Humanity is responsible for many impressive feats. We invented skyscrapers, walked on the moon, and made Paris Hilton a star.
But one accomplishment that I'm always reminded of at this time of year towers over them, proving once and for all our ability to hold dominion over the world around us: We can bend time to our will. Isn't that what day-light saving time is all about?
I grew up thinking that it had something to do with farmers, but it turns out they've been among the concept's strongest opponents. Farmers' schedules are based around the sun, not the time on a watch, so just because our clocks move ahead an hour Sunday won't make the dew in the fields dry any sooner, as Michael Downing points out in Spring Forward: The Annual Madness of Daylight Saving Time.
The idea of saving daylight actually goes back to 1784 when Benjamin Franklin was minister to France and lightheartedly suggested that Parisians could save huge amounts of money on candles if they slept less while the sun was out.
Few took the concept seriously until much later, and it wasn't until World War I that anyone put the idea of advancing the clock to provide more daylight during waking hours into practice. Germany led the way in 1916 as a means of conserving fuel during the conflict, and the United States officially followed suit two years later.
Time changed, just like that. Then it changed again. And again.
In the decades that followed, politicians took turns rescinding the controversial practice, then reinstating it. Sometimes it was nationwide, sometimes it wasn't, and the result could be total confusion.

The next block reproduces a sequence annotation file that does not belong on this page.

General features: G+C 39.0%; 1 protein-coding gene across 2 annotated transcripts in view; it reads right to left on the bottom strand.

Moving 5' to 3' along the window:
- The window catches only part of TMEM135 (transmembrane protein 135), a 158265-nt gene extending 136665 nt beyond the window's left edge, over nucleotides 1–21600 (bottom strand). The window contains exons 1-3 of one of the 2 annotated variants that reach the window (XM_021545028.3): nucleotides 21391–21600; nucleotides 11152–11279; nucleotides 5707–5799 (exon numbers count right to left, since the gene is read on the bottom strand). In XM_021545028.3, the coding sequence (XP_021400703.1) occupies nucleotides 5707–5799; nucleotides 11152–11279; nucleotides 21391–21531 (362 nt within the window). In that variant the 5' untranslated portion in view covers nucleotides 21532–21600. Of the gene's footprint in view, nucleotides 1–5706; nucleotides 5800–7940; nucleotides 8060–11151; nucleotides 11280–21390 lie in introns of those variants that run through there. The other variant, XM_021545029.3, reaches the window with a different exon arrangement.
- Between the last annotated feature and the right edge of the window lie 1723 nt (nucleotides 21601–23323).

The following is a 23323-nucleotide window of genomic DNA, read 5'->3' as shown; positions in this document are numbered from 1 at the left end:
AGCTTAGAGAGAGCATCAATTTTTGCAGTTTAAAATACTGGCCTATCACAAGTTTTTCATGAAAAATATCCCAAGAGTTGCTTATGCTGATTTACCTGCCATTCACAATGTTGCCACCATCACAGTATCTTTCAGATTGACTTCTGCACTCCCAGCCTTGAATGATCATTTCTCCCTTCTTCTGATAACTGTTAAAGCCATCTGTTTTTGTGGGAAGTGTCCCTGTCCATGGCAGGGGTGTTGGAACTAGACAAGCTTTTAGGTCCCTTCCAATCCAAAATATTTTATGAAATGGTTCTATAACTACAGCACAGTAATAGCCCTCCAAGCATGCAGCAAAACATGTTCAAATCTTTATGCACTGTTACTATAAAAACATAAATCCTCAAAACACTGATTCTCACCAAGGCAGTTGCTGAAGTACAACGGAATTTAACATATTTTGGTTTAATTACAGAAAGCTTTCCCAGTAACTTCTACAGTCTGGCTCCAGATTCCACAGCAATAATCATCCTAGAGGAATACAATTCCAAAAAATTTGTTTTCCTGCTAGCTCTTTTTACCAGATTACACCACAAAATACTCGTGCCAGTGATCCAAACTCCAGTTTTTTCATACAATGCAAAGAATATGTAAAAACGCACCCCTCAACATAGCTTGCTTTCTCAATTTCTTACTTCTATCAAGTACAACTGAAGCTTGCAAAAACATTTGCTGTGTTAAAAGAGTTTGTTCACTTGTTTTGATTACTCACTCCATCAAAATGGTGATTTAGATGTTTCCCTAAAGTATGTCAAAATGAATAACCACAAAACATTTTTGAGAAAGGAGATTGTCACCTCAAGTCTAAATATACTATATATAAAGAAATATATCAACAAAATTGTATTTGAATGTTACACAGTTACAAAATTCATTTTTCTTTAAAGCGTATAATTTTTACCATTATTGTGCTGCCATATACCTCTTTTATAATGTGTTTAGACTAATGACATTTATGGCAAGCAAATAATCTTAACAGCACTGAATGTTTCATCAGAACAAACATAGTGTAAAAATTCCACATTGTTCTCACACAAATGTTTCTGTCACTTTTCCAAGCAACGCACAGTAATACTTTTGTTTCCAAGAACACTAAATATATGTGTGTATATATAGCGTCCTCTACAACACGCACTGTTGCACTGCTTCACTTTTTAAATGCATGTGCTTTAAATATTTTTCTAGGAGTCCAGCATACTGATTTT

During the '50s and '60s, there were times when Boston, New York, and Philadelphia were not on the same time as Cleveland or Baltimore, but Chicago was. More amazingly, passengers who took one bus route from Ohio to West Virginia had to change their watches seven times in 35 miles, according to David Prerau in Seize the Daylight: The Curious and Contentious Story of Daylight Saving Time.
The craziness continued until 1966, when Lyndon B. Johnson decided it was time to sign the Uniform Time Act. It set definite start and end dates for day-light saving time, but allowed states (like Arizona and Hawaii) the option of not observing it at all. The dates have changed since then, but the effect has been similar.
Whether it's springing forward in March or falling back in November, there are all sorts of reasons people give for supporting the practice, here and abroad (where the dates in countries that use it often differ). Proponents say it reduces crime because muggings are more likely to take place in the dark. They contend it saves energy because people don't have to use their lights as much if it stays light later.
Others dispute this and say it's a costly and annoying inconvenience that can play havoc with schedules. I once had a teacher in college who used the switch from day-light saving time as an excuse for showing up to class an hour late — two days after the change happened.
I'm just happy to spend more of my waking minutes in the daylight. If that means I have to walk around my house twice a year changing watches and clocks for 10 minutes — at a collective cost of $1.7 billion worth of time for all Americans, according to a University of Mississippi economist — so be it.
In the end, though, I think it's our little way of saying: Hey! We're here! We're in control!
You would think that any people who can control time should have no problem with figuring out a solution to health care or the economy, but maybe we've got even bigger things on our minds.
Look out, gravity. You're next.
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